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April Member of the Month: Kimberly Reznicek

April 1, 2013

Kimberly ReznicekApril Member of the Month Kimberly Reznicek is a board member of the Texas Association for Literacy Educators (TALE), an International Reading Association (IRA) state council, and an elementary reading specialist in San Antonio, the location of the IRA 58th Annual Convention. She is also an adjunct professor in the Teacher Education department at St. Mary’s University. As a part of the Reading Cadre for Staff Development, she collaboratively provides literacy related professional development to teachers within her district. Kimberly earned an Ed., MA from the Harvard Graduate School of Education in the Language and Literacy Program and a BA in Interdisciplinary Reading from St. Mary’s University. She has written items and research materials for ETS, CompassLearning, and the Center for Applied Linguistics. Her professional interests include adult dyslexia, vocabulary intervention programs, and Response to Intervention (RTI). In this interview, Reznicek shares more about her various roles, must-see San Antonio attractions, and kickball.

When did you know you wanted to become a teacher?

When I was a junior in high school I participated in a volunteer program that allowed us to read with students in elementary schools. I worked in a second grade classroom at Brackenridge Elementary, a Title I school, with two students who struggled with reading. After working with them and seeing the light in their eyes when suddenly they understood a concept or read a word correctly, I knew that this was the career for me. School was always a positive experience for me, and now I want my students to have the same positive experiences.

As a literacy educator how do you motivate students, especially students who are struggling, to want to read?

Reading specialists have different roles and thus different relationships with students than do classroom teachers. Classroom teachers have much more time with their students to get to know them and form relationships. When I first became a specialist I missed those relationships. As a specialist I have 30- to 45-minute sessions with each small group, and then I move on to the next group. However, I discovered that my different role can be positive in the way of student-teacher interaction. Sometimes as a classroom teacher you feel like a parent to your students, including times when you have to discipline students and require them to do things they may not want to do. As a specialist I feel like the “fun aunt” that gets to spend time with my students letting them “play” and take a break from their routine. While my students are really learning, they feel like they are playing because I believe novelty keeps the experience interesting. I always have new and different “toys” for them to use to extend their reading learning. My students think it is a real treat when they get to write on the table with dry erase markers or use magna doodle boards, magnetic letters, pipe cleaner, and various other materials that keep students engaged.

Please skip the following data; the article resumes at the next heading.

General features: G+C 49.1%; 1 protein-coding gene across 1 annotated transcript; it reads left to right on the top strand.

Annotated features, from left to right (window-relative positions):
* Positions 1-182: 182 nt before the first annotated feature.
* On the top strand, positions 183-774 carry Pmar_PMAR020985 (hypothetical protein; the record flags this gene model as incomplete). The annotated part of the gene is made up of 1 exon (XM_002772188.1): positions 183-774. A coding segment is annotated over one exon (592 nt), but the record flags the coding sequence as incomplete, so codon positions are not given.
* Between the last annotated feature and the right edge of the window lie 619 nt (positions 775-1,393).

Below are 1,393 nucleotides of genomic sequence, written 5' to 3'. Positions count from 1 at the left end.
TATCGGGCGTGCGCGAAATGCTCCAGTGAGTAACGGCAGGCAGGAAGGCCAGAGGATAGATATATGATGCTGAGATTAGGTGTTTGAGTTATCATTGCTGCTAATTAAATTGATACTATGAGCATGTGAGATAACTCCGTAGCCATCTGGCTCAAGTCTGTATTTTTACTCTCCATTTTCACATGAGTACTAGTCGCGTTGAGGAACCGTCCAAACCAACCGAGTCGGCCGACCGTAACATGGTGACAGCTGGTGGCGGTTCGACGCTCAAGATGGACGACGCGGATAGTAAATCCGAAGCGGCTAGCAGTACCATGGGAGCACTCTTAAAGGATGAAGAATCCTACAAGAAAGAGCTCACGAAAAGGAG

Using engaging texts or setting the stage to make texts seem engaging is another way I try to keep students interested. I start every year by reading Stephen Parlato’s The World That Loved Books. Its beautiful collages illustrate how reading envelopes you into other worlds. The students love the illustrations and see from the start that reading can take you places. I treat each book we read in our group with this attitude and hope that my students develop a similar appreciation for the joy and practicality that reading can bring.

Kimberly ReznicekBeyond the materials I use, I feel that having quality relationships with students is important. When students enter my classroom they can have a new identity apart from that of in their classroom or at home. They are encouraged to share their stories to make connections to the texts. They are encouraged to help each other by teaching other the reading skills and strategies they know. They are recognized for their accomplishments by earning the status of Reader of the Week. If they are chosen as Reader of the Week they get to sit in our special Reader’s Chair, wear their safari hat, and help with various tasks I might request. My students strive for this honor and focus their efforts toward being the Reader of the Week. Since beginning this process, my students are noticeably working together to use their strategies. They ask their reading partners “Does that make sense?” or “What sound does that letter make?” It has been a great way of encouraging the use of effective reading strategies as well as positive behaviors in my room.

Beyond recognition I also want my room to be a safe place for students. If they are having a bad day, are nervous about a test, or want to share details of their lives, my students come to me and talk freely. I think they know that they can trust me and the students in our group because we have formed a different bond that may not have been able to be formed in a larger group setting.

Using engaging texts and materials, recognizing students’ efforts, and maintaining positive relationships with and among students helps struggling readers to improve their skills and to be motivated to read within our groups.

You tutored with Each One Teach One (EOTO), a non-profit organization serving low-level adult learners seeking basic literacy or GED certification. How has your volunteer work affected your career?